Thanks to reader Spencer Macdonald for the pointer.
For those who are interested, I have collected links to many of the articles and blog materials related to the recently-completed Dartmouth trustee election on my personal website here.
A few weeks ago I noted that the Discovery Institute planned to premiere a film supporting "Intelligient Design" theory at the Smithsonian's Museum of Natural History. (My description of the film is based upon press reports, as I have not seen it.) As I understood the arrangement, the Smithsonian wasn't endorsing the film. Rather, the Discovery Institute effectively purchased the use of the Smithsonian site with a substantial contribution. When I lived in D.C. I was under the impression that this sort of thing happened all the time, and never thought that the Smithsonian "endorsed" all of the programs shown in its auditorium.
In its publicity efforts for this film, the Discovery Institute gave the impression that the Smithsonian supported the film. The Discovery Institute website, for instance, announced the event in this fashion:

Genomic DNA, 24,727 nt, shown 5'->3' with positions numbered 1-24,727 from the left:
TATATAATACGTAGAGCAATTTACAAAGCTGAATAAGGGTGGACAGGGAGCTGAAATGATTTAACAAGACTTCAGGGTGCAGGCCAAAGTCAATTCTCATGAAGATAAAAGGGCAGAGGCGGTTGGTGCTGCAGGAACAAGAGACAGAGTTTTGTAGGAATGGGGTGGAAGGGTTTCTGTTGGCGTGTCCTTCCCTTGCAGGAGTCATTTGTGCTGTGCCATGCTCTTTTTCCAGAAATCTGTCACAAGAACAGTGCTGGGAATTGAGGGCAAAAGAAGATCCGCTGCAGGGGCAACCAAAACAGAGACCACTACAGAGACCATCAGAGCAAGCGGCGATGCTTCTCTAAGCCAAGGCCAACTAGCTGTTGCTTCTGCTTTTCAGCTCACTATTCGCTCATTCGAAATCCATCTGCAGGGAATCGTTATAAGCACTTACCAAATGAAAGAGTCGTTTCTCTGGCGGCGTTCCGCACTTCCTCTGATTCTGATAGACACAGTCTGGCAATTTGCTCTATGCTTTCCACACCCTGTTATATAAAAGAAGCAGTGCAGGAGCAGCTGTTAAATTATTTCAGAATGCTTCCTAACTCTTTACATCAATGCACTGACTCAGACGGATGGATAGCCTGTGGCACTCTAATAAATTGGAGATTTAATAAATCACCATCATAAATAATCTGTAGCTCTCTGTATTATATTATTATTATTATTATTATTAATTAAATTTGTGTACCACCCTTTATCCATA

Discovery Institute is pleased to join the Director of the National Museum of Natural History in announcing the national premiere and private evening reception for The Privileged Planet: The Search for Purpose in the Universe at 6:00 p.m. on Thursday, June 23, 2005.Irrespective of the museum's usual practice, this could certainly create an impression that the Smithsonian -- a scientific institution -- was endorsing a perspective that (whatever its merits) is not scientific. Whether or not some intelligent entity, be it a deity or otherwise, "designed" the universe, this is not a scientific question, and hardly seems consistent with "natural history." [Somewhat tangentially, this is why I do not believe ID, creationism, and other related ideas have any place in science classes, as they are not science.]
Now, apparently, the Smithsonian has had second thoughts. As the New York Times noted in a tiny item a few weeks ago (that I missed at the time), the Smithsonian is explicitly disavowing any co-sponsorship of the event and is returning the Discovery Institute's $16,000 contribution. Due to contractual obligations, however, the film is still scheduled to be shown tomorrow evening. For contrasting takes on this resolution, see here (second item) and here.